Israel: The ICJ orders measures to prevent incitement to genocide and preserve evidence

Israel: The ICJ orders measures to prevent incitement to genocide and preserve evidence - Protection

The International Court of Justice in the Hague | Image credit: R Boed Flickr


On Friday, 26 January 2024, the International Court of Justice (ICJ) delivered its order on the provisional measures in South Africa’s case alleging Israel’s violations of the Convention on the Prevention and Punishment of the Crime of Genocide (the Genocide Convention) in the Gaza Strip. Our initial analysis follows:

ARTICLE 19 calls on Israel to immediately take steps to implement the measures ordered by the ICJ. In particular, it must investigate and hold perpetrators accountable for the numerous incendiary statements made in recent months by high ranking Israeli officials, military personnel and other influential figures calling for the destruction of Gaza and dehumanising Palestinian people. We also call on Israel to stop its severe violations of freedom of expression, including the killing of journalists and repeated internet shutdowns, which impede the preservation of evidence related to potential breaches of the Genocide Convention and other violations of international human rights and humanitarian law.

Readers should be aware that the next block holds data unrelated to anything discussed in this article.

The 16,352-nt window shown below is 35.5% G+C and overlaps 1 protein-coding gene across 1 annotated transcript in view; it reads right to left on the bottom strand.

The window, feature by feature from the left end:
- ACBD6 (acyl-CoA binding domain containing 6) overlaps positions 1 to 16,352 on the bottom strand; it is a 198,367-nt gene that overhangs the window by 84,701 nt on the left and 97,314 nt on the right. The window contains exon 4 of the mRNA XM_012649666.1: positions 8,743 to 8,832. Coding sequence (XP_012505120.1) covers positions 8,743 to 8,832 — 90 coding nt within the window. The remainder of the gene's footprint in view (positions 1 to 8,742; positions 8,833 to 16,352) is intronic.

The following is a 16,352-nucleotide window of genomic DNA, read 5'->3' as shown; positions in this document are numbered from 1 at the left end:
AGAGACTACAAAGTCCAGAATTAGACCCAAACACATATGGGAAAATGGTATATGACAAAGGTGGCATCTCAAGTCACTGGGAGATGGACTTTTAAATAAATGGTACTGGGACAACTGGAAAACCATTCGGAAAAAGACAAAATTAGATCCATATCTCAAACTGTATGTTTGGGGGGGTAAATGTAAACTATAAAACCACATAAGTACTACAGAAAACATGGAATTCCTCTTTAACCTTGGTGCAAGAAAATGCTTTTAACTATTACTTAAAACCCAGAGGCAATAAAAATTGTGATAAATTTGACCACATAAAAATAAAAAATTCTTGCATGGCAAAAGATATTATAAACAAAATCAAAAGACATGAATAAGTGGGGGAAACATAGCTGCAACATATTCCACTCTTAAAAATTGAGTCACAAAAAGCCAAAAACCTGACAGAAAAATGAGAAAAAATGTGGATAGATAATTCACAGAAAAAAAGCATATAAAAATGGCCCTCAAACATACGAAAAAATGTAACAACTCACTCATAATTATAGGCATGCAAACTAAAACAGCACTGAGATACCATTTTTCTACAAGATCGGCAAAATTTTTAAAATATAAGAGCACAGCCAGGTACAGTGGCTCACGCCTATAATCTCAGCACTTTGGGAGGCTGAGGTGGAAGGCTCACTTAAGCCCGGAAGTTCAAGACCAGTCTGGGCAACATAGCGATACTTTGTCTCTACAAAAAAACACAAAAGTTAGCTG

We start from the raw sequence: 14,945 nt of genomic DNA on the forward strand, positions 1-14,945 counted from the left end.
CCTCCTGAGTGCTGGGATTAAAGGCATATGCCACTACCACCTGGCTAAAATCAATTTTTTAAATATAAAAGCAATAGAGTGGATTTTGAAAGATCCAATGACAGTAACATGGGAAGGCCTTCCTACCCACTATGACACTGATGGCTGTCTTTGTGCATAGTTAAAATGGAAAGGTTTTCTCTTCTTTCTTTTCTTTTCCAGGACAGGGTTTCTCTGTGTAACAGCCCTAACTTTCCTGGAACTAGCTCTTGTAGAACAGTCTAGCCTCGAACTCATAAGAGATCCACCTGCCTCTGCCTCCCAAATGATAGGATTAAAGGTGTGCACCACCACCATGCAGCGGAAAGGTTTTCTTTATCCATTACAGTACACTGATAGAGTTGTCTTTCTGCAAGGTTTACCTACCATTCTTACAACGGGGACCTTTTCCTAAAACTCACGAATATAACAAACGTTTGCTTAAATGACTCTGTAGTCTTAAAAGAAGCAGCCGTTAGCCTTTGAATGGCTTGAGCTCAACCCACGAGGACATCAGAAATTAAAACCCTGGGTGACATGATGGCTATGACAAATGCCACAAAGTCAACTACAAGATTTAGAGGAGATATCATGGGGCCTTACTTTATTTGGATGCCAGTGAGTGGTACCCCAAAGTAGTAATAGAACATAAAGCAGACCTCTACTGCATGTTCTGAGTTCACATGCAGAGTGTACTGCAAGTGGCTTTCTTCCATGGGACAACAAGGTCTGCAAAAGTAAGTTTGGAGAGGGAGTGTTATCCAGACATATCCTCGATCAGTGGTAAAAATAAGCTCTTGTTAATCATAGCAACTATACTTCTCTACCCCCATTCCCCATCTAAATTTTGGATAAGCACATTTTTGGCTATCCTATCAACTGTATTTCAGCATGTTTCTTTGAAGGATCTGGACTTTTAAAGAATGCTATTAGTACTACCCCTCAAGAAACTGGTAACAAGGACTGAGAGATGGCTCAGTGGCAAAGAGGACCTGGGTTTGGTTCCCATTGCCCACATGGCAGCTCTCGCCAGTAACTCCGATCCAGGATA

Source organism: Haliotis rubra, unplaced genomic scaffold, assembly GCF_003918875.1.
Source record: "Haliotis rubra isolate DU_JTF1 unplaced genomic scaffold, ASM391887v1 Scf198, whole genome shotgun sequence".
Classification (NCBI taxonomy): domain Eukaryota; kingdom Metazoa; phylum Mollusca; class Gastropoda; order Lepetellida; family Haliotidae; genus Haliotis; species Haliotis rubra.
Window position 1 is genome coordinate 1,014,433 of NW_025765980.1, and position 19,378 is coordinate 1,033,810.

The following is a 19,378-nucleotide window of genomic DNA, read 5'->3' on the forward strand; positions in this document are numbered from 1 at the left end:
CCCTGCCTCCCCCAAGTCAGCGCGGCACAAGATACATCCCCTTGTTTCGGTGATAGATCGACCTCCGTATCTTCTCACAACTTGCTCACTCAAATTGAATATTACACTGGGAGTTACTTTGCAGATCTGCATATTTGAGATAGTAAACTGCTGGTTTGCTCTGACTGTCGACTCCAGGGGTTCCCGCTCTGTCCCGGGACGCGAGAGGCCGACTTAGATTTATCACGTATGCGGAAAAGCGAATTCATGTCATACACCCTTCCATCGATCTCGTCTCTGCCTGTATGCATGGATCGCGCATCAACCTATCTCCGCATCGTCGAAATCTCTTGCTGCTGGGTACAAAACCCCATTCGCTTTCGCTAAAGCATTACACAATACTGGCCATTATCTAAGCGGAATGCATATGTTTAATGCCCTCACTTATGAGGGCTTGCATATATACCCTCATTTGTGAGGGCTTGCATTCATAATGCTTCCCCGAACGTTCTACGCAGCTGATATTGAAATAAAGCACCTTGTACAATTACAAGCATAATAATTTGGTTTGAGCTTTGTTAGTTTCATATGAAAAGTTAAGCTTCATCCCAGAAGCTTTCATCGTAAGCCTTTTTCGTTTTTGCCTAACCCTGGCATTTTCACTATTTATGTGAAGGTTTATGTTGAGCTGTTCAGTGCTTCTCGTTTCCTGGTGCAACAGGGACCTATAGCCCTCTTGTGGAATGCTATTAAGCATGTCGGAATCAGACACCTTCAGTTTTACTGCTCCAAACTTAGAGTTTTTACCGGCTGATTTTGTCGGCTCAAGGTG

In the order, the ICJ acknowledged that the ‘catastrophic humanitarian situation in the Gaza strip is at serious risk of deteriorating before the court reaches its final judgement’. It ordered four provisional measures, which are binding on Israel: to take all measures within its power to prevent acts of genocide and ensure that its military does not commit genocidal acts; to take all measures within its power to prevent and punish the direct and public incitement to genocide; to take immediate and effective measures to allow humanitarian access; and to take effective measures to prevent the destruction and ensure the preservation of evidence that could be used in the genocide case. Within a month, Israel must also submit a report to the ICJ on the steps it is taking to uphold the order.